I’d like to thank the wonderful Kathy from Yinyang Mother for providing a safe place for us to share our stories of infertility and loss.
I can remember looking up at my Doctor in the middle of a contraction, asking if I was losing our babies. I remember her face, she never said a word, just squeezed my hand before ordering more painkillers from the nurse. That was the moment I knew. I knew we would be meeting our son and daughter that day and I knew that at only 20 weeks at four days gestation they would not be with us for long.
I can remember holding our daughter close during the precious little time she was with us, our midwife asking us what her name was, and the distraught, confused looks my husband and I exchanged, unprepared for the decision. I remember the midwife gently pulling back her blanket and telling us she had passed away. I remember her being carefully taken from me, as my body prepared to birth her brother. I remember asking, begging them to stop my labour, in the hope our son could stay safe inside me. I remember being told he had been born sleeping, before he was placed along with his sister in my arms.
I remember being wobbly on my feet as I walked to the shower. Sitting in the chair as the hot water poured over me, not comprehending what had just happened. I remember our babies being wheeled into my room, wrapped in handmade blankets, wearing tiny outfits and woollen shawls – little details that were so important and meant the world to us. I remember undressing each of them, washing them and trying to absorb every single detail of their bodies. I remember being obsessed with keeping them warm, wrapping and re-wrapping them in blankets. I remember lying in bed that first night, instinctively putting my hand on my belly where less than 24 hours ago I was feeling movement and kicks. I remember not wanting to leave the hospital, not being able to say good bye when I was discharged the next day. I remember telling myself I was leaving, but not being able to tear myself away.
I remember walking into our house and being struck by how big and empty it felt. I remember being too scared to walk into the room we had already decided would belong to our babies. I remember not wanting my husband to leave my side, scare that I would lose him too.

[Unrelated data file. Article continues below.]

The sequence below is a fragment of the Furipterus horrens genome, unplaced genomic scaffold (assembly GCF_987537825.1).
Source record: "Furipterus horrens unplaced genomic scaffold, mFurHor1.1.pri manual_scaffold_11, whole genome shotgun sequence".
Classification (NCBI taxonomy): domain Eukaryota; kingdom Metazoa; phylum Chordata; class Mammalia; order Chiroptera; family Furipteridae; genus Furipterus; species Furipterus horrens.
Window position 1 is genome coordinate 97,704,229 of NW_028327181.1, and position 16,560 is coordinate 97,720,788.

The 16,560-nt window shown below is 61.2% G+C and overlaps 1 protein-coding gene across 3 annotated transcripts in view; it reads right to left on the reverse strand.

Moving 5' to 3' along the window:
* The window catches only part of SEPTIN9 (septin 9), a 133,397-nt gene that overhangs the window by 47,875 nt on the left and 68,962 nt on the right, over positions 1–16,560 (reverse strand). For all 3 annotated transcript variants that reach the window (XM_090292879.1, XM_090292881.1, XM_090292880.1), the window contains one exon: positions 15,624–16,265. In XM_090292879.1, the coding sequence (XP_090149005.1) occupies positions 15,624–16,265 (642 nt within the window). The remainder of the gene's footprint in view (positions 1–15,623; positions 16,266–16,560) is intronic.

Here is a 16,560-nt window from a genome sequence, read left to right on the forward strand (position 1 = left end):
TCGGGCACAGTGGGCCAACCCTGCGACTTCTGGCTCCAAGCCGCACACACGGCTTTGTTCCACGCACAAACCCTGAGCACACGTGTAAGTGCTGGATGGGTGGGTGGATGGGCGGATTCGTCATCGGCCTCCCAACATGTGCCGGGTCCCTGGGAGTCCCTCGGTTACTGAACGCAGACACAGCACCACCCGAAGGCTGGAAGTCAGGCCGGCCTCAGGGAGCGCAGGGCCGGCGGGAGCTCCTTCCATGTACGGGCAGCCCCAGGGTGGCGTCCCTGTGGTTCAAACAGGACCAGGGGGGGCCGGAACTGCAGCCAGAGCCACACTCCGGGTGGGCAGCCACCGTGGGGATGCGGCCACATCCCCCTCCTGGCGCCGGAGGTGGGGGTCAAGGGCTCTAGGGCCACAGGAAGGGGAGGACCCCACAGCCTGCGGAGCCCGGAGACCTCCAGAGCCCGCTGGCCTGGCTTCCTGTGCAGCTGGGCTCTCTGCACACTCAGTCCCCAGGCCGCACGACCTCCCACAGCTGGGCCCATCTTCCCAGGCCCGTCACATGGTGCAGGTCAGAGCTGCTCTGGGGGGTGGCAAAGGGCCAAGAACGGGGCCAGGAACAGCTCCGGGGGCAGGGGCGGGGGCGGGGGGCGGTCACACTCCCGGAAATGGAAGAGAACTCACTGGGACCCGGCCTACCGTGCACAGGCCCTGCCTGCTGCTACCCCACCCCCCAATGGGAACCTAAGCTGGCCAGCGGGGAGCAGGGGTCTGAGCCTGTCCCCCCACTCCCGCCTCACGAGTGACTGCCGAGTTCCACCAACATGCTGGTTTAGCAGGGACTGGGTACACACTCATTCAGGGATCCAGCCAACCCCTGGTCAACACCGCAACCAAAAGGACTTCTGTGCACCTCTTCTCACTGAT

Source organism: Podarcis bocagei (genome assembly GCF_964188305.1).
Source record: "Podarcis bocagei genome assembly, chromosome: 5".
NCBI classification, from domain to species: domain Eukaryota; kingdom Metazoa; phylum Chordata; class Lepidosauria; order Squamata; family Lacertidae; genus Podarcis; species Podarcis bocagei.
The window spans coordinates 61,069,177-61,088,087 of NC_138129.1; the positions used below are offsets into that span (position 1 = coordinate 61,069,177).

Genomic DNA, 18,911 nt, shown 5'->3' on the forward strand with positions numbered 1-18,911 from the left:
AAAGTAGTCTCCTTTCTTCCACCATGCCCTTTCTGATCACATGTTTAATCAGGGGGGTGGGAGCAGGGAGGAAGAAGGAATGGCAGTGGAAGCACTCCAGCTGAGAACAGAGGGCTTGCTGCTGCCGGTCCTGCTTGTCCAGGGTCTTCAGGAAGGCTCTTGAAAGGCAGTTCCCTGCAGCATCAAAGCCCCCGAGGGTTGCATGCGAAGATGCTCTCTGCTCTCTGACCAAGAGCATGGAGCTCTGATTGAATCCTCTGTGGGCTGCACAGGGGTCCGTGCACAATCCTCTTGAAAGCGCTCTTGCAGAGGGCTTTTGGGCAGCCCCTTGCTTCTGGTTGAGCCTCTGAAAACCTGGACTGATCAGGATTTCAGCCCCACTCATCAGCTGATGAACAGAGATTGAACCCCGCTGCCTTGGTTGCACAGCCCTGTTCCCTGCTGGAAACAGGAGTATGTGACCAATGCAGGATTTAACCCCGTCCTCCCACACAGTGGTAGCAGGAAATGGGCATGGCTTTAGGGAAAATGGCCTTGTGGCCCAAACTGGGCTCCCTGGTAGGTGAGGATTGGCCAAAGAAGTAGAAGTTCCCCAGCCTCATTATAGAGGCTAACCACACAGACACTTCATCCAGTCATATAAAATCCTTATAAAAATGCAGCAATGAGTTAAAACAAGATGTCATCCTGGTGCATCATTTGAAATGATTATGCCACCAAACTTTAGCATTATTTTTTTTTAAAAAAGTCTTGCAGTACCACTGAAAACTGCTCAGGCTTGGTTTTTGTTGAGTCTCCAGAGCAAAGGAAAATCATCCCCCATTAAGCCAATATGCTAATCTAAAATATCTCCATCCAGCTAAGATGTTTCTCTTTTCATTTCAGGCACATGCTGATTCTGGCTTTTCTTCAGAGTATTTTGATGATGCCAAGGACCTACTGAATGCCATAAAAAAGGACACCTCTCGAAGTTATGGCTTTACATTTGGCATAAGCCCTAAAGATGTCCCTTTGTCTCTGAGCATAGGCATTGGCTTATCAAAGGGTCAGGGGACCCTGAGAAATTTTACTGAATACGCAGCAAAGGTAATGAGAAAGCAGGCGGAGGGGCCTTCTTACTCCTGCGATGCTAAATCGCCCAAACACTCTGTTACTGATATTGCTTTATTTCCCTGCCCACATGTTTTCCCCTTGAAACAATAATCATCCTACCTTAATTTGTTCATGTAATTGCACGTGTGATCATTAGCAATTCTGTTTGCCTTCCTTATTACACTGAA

I remember returning to the hospital the following day, watching smiling and happy pregnant ladies and bursting into tears. I remember cuddling our son and daughter together, then separately, holding them both in my arms and telling them how much we loved them. I remember again washing and dressing them, and wrapping them tightly in special blankets I had bought from home.
I remember going to the cemetery, discussing plots, caskets, and headstones. I remember the lovely celebrant who married us visiting us at home and planning a service for our babies.
I remember the night before their funeral, my husband and I dressing up to go and visit our babies for one last time. I remember posing for photos, wanting them to be perfect. I remember sitting on the couch in the viewing room, overwhelmed with grief. I remember gently placing our babies side by side in their coffin, tucking them in with a blanket my Great Nan had made for me as a baby, slipping in photos of my husband and I alongside their teddies.
I remember the morning of their funeral, feeling numb and removed from what was happening. I remember being led to their graveside, seeing their tiny white coffin on top of the table, surrounded by flowers. I remember the songs we played, You are My Sunshine and Twinkle Twinkle and the tears falling. I remember our close family saying their goodbyes and walking away as my husband and I watched the casket being lowered into the ground. I remember walking back to the car, feeling empty and lost. I remember my husband and I taking the long way home, just needing some time alone with our thoughts.
I remember parts of the days that followed, our families beginning to fly back home until it was just my husband I left. I remember the sleepless nights where I would haunted by the ‘what if’. I remember my attempts to distract myself from the movements I swore I could still feel in my belly.
I remember returning to work, around the time I should have been starting maternity leave and just a handful of people acknowledging what I had been through, and most people avoiding me. I remember the days and weeks rolling by, undergoing countless blood tests, scans and two surgeries to resolve the medical issues I had after their birth. I remember with each further complication diagnosed the feelings of suffocation that the nightmare would never end. I remember in my darkest hours telling my husband he should find someone else, someone who could conceive, carry and protect his children.
I remember feeling a sense of relief, when three months after their birth we were able to start an IVF cycle. I needed the direction, the purpose starting a new cycle gave us. I remember sitting in the IVF clinic waiting to have a perfect little embryo transferred, the week we should have been meeting our babies. I remember seeing two pink lines appear on the pregnancy test and smiling and crying at the same time.
My heart aches for our babies every single day. The hurt, sadness and despair is always there, it has become part of our lives and I have learnt to live with it, that’s the only way I can function in my roles as a Mum, Wife, Daughter, Sister, Friend and Woman. As the years have passed and our family has grown, it’s becoming more important to remember our babies and keep their memory alive – it’s important to remember.